That distinction between allowing one category of visitors — charitable, civic and commercial groups — versus non-employee protests and boycotts is important. The view of these groups has divided the NLRB and courts for decades, even before the Girl Scouts created the “Cinna-Spins Cookie,” a cinnamon oatmeal cookie that was discontinued after just one year likely because it was a health-conscious treat with fewer calories. But I digress.

Historical precedent

One of the first Supreme Court cases addressing discriminatory conduct by an employer in denying access to property by a union is NLRB v. Stowe Spinning Co., 336 U.S. 226 (1949).

In Stowe Spinning, the court found an employer’s decision to refuse permission to a union organizer to use a company-owned hall where other similarly situated outside groups were provided access constituted a violation of the National Labor Relations Act. The court held that giving access to non-union groups while excluding unions is discrimination.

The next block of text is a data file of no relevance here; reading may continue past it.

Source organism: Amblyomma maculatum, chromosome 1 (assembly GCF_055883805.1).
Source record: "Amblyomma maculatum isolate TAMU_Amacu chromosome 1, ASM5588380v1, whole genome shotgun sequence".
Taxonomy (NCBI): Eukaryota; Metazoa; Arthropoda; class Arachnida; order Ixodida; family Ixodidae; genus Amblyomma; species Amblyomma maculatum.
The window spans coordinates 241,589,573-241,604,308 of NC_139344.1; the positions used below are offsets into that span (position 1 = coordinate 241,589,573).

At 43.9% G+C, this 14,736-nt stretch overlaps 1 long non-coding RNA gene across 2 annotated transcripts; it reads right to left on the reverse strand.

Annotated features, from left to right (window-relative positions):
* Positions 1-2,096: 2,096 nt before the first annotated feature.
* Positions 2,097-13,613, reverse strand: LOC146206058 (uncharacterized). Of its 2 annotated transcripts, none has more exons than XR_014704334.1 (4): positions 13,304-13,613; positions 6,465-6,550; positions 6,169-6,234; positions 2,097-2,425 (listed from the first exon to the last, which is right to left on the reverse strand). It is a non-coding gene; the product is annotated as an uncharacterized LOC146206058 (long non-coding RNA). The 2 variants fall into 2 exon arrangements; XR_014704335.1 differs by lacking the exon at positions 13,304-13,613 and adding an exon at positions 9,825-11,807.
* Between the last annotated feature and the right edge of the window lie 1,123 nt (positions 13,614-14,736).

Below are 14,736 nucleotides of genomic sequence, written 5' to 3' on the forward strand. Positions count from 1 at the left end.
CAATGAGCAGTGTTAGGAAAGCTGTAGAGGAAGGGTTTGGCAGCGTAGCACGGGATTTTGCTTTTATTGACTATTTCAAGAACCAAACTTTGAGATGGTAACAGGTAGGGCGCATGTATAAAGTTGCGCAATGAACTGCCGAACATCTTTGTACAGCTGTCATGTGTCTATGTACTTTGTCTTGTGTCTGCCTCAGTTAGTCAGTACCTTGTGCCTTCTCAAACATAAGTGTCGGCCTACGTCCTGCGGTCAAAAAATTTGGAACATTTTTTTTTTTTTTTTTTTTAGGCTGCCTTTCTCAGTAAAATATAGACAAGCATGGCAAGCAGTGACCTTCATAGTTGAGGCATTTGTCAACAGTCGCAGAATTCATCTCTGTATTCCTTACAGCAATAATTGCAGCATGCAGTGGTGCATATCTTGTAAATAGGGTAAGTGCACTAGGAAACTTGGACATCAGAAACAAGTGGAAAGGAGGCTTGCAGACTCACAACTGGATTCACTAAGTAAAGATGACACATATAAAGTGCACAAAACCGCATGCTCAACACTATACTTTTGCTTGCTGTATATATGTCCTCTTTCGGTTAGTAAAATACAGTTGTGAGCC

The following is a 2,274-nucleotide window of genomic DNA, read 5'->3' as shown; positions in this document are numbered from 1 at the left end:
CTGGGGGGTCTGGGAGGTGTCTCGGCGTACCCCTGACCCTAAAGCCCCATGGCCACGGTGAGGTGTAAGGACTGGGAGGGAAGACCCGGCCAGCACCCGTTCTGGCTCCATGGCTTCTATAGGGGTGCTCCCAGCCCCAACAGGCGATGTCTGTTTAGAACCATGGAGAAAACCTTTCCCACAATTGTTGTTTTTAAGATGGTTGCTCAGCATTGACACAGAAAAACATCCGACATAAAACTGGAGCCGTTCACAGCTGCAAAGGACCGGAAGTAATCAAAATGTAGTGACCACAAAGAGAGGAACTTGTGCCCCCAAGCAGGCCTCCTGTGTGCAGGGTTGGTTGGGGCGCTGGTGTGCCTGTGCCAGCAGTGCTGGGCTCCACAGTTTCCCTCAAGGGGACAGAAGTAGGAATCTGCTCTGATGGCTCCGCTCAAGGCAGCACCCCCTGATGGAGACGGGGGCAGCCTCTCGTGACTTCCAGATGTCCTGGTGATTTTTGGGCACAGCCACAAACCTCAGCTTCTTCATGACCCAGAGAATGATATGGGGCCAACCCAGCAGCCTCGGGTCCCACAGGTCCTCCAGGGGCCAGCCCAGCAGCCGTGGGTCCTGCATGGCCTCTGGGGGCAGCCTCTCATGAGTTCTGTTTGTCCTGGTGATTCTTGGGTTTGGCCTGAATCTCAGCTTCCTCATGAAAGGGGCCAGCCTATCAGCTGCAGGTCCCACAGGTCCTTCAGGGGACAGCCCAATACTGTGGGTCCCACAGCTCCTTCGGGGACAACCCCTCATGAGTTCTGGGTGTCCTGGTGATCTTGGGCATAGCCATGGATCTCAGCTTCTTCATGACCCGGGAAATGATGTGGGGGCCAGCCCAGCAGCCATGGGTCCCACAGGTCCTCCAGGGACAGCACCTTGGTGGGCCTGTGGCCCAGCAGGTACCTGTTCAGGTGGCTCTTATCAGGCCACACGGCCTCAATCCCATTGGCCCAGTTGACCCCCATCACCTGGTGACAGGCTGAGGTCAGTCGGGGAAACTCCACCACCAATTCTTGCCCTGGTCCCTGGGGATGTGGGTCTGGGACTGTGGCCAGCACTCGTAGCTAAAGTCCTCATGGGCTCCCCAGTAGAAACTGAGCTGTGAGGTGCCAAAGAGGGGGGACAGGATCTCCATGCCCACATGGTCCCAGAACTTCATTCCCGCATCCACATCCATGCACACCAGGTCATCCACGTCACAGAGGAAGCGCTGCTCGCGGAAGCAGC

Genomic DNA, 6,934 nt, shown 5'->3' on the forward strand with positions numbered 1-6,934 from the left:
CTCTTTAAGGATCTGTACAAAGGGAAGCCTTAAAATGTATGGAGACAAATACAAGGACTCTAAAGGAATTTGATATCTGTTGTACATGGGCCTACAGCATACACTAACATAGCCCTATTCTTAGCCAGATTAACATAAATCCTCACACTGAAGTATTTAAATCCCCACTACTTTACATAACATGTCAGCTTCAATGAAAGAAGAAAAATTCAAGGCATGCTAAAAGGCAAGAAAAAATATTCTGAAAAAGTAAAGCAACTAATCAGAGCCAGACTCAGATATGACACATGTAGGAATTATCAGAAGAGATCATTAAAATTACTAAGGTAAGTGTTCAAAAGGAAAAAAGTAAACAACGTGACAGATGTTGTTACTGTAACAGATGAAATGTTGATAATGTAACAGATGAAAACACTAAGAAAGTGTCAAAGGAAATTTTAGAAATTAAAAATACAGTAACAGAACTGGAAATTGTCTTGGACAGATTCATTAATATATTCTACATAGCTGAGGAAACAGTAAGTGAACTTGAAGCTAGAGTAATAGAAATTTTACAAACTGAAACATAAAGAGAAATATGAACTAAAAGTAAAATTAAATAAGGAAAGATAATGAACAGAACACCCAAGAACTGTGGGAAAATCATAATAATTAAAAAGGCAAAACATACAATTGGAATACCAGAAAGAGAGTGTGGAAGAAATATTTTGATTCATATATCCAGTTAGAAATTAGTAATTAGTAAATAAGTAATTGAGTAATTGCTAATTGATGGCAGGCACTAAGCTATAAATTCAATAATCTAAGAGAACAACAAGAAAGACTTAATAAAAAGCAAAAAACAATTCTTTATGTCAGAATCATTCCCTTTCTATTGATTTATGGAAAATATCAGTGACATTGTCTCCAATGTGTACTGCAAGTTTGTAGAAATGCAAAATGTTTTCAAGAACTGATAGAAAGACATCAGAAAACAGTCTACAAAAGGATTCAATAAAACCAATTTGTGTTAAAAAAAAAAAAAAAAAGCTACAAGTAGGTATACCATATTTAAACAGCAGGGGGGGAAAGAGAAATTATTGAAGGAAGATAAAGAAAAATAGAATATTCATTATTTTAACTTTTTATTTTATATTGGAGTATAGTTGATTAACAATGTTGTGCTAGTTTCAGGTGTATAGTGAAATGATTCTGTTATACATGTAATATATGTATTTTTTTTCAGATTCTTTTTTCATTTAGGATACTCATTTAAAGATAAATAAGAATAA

In NLRB v. Babcock & Wilcox, Inc., 351 U.S. 105 (1956), the Supreme Court held that an employer has a property right to exclude union agents from its property with two specific exceptions: first, when the union is unable to access employees through other reasonable means; and second, when property rights are enforced discriminatorily (which was the issue in Stowe and again arose in Kroger).

Twenty years ago, the NLRB broadly interpreted Babcock in Sandusky Mall Co., 329 NLRB 618 (1999), and held that employers discriminate against non-employee union representatives if the employer bars unions from property while permitting access to charitable and civic organizations.

There, a shopping mall owner attempted to prevent a union from distributing handbills that urged mall customers not to patronize a particular store because the store had hired a non-union contractor. In response to the hand billing, the mall owner called local police to stop the union’s trespassing on mall property. The mall had previously permitted access for commercial, civic and charitable purposes, including cake auctions, craft shows and the United Way.

In ruling for the union, the NLRB said: “What the [employer] cannot do, however, is prohibit the dissemination of messages protected by the Act on its private property while at the same time allowing substantial civic, charitable, and promotional activities.”